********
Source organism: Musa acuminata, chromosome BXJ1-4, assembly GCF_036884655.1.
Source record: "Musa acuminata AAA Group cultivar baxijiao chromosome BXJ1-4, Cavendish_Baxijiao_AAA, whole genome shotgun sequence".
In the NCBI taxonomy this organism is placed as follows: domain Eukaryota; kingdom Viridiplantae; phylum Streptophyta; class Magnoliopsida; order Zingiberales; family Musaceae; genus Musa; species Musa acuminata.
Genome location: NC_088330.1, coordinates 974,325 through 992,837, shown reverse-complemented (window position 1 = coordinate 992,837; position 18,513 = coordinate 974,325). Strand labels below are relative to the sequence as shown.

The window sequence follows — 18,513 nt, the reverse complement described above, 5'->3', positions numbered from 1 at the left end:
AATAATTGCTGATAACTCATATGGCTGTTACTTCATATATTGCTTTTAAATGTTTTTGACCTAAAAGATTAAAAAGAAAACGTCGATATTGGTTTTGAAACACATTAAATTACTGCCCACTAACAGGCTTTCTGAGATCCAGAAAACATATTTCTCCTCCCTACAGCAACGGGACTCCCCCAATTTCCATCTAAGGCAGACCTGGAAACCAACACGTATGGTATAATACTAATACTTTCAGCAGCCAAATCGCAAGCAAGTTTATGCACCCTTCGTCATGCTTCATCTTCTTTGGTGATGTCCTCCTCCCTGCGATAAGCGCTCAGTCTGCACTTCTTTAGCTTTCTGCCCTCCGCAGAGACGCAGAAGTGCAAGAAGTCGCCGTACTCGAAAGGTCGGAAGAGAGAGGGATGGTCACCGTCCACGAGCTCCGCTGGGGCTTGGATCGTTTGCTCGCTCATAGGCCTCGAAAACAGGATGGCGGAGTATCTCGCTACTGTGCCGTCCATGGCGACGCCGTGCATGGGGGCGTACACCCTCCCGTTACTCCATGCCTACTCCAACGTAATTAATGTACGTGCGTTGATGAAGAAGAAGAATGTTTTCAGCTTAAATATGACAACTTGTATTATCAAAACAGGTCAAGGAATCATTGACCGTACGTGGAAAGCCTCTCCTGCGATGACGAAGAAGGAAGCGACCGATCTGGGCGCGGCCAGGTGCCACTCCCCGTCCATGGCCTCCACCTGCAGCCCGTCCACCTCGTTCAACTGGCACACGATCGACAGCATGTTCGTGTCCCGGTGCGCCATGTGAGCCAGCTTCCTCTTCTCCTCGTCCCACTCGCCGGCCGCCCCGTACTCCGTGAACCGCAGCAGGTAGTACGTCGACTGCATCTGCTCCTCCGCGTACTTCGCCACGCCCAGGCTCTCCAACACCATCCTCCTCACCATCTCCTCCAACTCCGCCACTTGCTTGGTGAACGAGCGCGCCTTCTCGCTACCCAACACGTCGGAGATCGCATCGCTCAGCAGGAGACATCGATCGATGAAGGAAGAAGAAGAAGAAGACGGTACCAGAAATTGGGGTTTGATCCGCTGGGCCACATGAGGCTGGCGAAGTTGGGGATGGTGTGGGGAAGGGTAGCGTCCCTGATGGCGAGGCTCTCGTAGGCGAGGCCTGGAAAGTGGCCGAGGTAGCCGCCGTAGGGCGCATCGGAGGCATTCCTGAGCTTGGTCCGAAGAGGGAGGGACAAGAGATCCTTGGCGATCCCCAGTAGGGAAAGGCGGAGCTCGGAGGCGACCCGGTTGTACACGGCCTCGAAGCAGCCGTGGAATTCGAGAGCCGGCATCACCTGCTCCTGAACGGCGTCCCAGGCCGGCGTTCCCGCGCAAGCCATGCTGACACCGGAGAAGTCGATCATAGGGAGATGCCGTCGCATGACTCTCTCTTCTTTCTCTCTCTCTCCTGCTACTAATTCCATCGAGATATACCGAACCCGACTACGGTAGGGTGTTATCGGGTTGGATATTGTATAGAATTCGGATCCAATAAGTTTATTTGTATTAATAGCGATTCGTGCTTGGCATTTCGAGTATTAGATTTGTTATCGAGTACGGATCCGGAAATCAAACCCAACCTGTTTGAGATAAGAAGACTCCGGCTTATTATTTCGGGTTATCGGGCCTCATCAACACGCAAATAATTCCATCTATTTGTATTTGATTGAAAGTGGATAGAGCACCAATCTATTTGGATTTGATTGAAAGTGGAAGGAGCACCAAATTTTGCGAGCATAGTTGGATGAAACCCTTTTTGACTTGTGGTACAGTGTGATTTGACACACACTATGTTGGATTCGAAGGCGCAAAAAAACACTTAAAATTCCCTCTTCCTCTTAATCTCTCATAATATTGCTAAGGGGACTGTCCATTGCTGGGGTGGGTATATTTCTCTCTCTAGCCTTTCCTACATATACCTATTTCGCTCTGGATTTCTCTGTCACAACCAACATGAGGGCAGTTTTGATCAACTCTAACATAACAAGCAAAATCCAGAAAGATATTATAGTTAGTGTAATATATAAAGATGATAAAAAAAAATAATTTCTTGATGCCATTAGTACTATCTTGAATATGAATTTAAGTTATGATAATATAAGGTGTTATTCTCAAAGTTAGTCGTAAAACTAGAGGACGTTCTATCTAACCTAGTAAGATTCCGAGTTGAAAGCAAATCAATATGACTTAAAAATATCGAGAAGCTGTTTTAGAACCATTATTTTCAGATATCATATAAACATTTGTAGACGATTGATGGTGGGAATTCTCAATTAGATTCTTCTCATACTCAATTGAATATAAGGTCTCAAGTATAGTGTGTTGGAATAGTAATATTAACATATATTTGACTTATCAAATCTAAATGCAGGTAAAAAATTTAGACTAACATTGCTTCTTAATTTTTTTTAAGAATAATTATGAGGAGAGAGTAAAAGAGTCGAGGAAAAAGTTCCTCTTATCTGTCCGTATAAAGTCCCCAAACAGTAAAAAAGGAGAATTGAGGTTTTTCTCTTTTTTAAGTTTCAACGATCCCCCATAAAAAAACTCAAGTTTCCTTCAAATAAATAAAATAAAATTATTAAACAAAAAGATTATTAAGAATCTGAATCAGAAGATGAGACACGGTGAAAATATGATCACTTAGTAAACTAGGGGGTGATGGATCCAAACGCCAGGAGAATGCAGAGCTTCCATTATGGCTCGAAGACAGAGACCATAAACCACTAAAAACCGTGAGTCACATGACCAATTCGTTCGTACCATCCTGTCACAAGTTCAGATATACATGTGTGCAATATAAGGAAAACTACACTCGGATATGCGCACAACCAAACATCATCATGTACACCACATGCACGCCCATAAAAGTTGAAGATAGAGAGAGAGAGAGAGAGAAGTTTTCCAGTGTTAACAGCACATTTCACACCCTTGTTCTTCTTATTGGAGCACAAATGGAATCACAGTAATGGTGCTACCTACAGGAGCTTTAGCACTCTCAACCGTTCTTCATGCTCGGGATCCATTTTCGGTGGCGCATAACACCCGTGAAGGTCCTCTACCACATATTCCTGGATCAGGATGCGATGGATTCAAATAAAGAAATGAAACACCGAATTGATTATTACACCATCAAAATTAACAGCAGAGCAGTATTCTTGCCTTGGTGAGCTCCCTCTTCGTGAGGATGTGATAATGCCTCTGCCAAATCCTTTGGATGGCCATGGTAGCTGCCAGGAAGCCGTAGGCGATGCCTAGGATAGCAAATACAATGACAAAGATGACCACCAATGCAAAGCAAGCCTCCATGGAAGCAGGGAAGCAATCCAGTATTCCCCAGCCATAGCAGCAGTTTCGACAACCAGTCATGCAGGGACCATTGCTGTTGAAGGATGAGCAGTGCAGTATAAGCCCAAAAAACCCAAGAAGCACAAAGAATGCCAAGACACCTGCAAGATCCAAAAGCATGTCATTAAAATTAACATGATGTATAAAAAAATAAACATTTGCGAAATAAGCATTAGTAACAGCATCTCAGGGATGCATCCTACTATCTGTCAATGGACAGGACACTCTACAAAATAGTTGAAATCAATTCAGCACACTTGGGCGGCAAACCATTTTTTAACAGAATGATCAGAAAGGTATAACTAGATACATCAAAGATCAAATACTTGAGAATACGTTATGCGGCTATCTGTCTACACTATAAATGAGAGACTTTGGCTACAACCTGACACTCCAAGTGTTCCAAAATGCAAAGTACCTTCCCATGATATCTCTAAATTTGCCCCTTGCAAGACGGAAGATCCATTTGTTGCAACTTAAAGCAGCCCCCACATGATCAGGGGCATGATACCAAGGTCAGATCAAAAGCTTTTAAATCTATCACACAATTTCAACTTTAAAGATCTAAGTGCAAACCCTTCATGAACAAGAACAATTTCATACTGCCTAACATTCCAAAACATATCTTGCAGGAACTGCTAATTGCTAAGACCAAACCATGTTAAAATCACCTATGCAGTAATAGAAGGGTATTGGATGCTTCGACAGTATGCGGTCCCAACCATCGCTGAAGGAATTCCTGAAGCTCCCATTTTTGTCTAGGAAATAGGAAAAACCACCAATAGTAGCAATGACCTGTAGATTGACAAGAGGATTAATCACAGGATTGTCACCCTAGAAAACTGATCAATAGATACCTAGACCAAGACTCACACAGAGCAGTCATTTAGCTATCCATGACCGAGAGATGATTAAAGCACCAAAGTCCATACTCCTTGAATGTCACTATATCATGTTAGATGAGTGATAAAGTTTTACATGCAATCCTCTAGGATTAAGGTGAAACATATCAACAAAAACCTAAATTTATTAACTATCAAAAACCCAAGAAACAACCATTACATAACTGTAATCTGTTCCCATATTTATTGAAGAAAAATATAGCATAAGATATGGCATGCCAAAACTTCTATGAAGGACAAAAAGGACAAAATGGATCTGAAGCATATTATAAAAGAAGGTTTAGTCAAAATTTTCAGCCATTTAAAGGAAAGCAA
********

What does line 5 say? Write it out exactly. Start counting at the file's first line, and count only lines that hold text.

The window sequence follows — 18,513 nt, the reverse complement described above, 5'->3', positions numbered from 1 at the left end: